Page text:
By Alan Prendergast
By Michael Roberts
By Michael Roberts
By Amber Taufen
By Patricia Calhoun
By William Breathes
By Michael Roberts
By Melanie Asmar
Nearly two years after it began, a federal lawsuit filed by a Denver police captain against Mayor Wellington Webb and other city officials has been all but buried in a blizzard of paperwork and legal maneuvering, with no end in sight. The suit, which alleges sexual discrimination and political retaliation against Miriam Reed, at one point the Denver Police Department's highest-ranking female officer, has become so complex that it may be another two years--or more--before the case goes to trial.
The protracted legal battle isn't exactly good news for Reed or for Denver taxpayers, who are footing the bill to defend Webb, Chief of Police David Michaud, Manager of Safety Butch Montoya and the city against Reed's claims. But it's been a six-figure windfall for Anne McGihon, a private attorney hired by the city to represent its interests in the suit. City records indicate that her law firm, McGihon & Associates, has been paid more than $350,000 over eighteen months for its work on the case.
In fact, McGihon's aggressive defense of the city has already exhausted the city funds budgeted for the case through the end of next year; to continue to pay McGihon's legal bills, city officials will have to amend their contract with her firm, which has already been upped from $50,000 to $70,000 to $361,965.
City Attorney Dan Muse says he's satisfied with the job McGihon is doing. "I don't care what it costs," he says. "I'm not concerned that Westword may be concerned that the bill is $350,000. I have no apologies for spending whatever I need to spend to adequately defend the city's interest."
Muse notes that his office has relied on outside attorneys in a number of cases--usually complex environmental or securities matters in which staff attorneys may lack expertise, or when his office may be shorthanded or facing a possible conflict of interest. The most notable example is probably the $4 million the city coughed up for private legal help in defusing a Securities and Exchange Commission investigation into the sale of bonds to finance Denver International Airport, which Muse describes as "a well-spent investment."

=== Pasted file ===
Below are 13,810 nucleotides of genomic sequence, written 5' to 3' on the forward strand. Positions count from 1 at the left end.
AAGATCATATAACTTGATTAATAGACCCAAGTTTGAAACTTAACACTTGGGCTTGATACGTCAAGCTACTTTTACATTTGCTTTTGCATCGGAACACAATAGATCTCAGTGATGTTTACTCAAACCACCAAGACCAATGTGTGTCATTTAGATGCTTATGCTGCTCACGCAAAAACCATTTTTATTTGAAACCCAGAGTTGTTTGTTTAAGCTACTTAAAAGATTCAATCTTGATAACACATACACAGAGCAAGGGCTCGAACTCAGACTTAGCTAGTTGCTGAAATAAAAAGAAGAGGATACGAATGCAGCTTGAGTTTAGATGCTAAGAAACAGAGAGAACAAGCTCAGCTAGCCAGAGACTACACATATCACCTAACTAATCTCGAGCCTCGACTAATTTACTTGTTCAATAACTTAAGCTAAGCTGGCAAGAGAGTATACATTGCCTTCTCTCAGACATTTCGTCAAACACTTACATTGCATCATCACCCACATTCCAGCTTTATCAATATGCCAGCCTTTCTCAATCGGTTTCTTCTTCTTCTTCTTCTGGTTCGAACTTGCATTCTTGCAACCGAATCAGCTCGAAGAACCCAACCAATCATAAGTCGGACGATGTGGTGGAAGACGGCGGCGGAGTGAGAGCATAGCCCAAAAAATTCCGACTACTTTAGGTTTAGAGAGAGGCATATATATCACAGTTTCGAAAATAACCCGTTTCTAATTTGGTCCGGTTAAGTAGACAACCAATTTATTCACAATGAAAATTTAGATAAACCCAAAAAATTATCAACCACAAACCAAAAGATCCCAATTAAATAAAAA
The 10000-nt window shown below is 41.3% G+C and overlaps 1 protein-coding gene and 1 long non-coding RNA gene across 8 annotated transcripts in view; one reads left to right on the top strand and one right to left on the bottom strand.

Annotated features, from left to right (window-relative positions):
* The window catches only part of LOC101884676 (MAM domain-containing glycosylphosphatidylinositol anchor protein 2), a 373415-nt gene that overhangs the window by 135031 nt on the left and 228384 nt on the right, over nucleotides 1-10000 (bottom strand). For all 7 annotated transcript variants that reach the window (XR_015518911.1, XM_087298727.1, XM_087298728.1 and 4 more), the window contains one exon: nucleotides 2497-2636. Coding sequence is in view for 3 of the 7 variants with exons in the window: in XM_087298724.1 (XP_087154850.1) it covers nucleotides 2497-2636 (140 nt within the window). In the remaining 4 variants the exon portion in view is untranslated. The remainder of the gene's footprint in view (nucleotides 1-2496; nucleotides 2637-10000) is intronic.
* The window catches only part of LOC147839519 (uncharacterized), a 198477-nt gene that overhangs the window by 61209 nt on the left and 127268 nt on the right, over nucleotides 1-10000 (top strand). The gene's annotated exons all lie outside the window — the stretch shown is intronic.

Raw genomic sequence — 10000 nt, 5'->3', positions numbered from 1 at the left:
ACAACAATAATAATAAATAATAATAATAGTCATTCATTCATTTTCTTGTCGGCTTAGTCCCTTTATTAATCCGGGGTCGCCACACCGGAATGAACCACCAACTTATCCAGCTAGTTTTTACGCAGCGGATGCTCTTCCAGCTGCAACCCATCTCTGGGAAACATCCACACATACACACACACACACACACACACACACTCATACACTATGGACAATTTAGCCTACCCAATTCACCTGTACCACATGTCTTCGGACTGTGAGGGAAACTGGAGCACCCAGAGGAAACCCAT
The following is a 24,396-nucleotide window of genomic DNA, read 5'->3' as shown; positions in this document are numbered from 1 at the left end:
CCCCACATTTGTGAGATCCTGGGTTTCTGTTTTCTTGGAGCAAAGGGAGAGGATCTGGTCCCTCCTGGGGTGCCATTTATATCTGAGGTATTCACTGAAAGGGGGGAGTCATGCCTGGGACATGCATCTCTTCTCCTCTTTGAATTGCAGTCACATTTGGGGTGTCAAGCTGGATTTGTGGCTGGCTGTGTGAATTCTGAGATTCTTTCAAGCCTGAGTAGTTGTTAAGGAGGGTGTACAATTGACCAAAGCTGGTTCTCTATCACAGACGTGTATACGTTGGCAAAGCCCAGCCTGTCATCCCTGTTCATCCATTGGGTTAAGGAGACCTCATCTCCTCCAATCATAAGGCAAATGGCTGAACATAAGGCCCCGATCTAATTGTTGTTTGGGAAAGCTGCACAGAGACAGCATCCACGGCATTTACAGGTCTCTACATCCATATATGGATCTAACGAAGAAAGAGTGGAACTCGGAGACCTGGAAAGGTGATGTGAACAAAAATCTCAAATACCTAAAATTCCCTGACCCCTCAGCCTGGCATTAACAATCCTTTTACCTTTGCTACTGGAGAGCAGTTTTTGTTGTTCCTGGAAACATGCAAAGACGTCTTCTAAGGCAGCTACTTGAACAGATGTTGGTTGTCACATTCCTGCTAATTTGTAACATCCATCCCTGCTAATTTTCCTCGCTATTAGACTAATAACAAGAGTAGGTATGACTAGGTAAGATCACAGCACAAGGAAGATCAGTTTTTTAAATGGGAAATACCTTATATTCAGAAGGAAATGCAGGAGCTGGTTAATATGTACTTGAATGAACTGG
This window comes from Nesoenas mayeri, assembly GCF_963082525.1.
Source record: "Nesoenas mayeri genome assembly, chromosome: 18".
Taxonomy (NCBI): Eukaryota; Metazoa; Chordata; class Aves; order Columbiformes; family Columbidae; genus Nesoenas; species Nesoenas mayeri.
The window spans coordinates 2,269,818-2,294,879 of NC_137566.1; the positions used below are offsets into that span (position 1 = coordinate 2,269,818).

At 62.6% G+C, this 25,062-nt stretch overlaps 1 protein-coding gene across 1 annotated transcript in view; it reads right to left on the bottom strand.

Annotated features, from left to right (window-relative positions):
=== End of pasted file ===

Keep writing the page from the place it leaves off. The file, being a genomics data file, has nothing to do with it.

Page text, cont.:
"My strategy in that case saved the city millions and millions of dollars," the city attorney boasts. "The media always wants to jump on these stories about outside counsel at the front end and make sensational headlines, but nobody tells what a great job we do when we win."
The decision to hire an outside firm in the Reed case--at a cost now approaching four times Muse's own annual salary--is a clear signal that the city is treating the matter quite differently from a run-of-the-mill personnel dispute. Muse says the suit was filed at a time when his office's employment-law division had just lost two of its attorneys, but the McGihon contract lists several reasons for seeking the hire, including the "sensitivity" of the case as well as short staffing.
"I know of three other lawsuits against the police department and the city by current or former female police officers," says Reed attorney Ann Frick, "and in all three, the defense is being handled by staff attorneys at the city attorney's office. This is the only one I'm aware of that has outside counsel, being paid by taxpayer dollars."
Reed's lawsuit charges that she was passed over for the job of deputy chief because Chief Michaud and others in the Webb administration disapproved of her politics, from her outspoken crusading on domestic-violence issues (at one public forum, she reportedly claimed a 40 percent rate of spouse abuse among male police officers) to her support of Mary DeGroot in the 1995 mayoral election. Shortly after Webb's re-election that year, Reed filed a civil-rights complaint with the U.S. Equal Employment Opportunity Commission; the next day she was demoted from her position as division chief, a move she claims was retaliation for exercising her right of free speech. She now heads the department's records section.
City officials say Reed's claims are unfounded, and they have brought in McGihon to defend what they consider to be a crucial issue in the case: the police chief's right, under the city charter, to select his own management team. "This is not an issue about one particular female police captain," says McGihon. "This is an issue of the public safety of Denver."
A forty-year-old veteran of prestigious law firms in Florida and Washington, D.C., as well as Denver's Holland & Hart, McGihon has worked with the city on other cases involving environmental issues and affordable housing. She's also been active in Democratic Party circles as an organizer and fundraiser; last spring she finished second to Phil Perington in a bid to become the state party chair.
Although her firm's promotional materials don't claim a specific expertise in employment law, Muse says McGihon was chosen to handle the Reed case because "she's an excellent complex civil litigation attorney" with considerable federal court experience. And while the $157.50 per hour she's charging the city for her time (less for work performed by associates and law clerks) may seem steep, McGihon says it represents a substantial discount over her usual rates.
"That's not the rate I charge the general public, and I'm going to have pissed-off clients if you publish it," she says. "I billed a lot more as an associate at a D.C. law firm than I do now."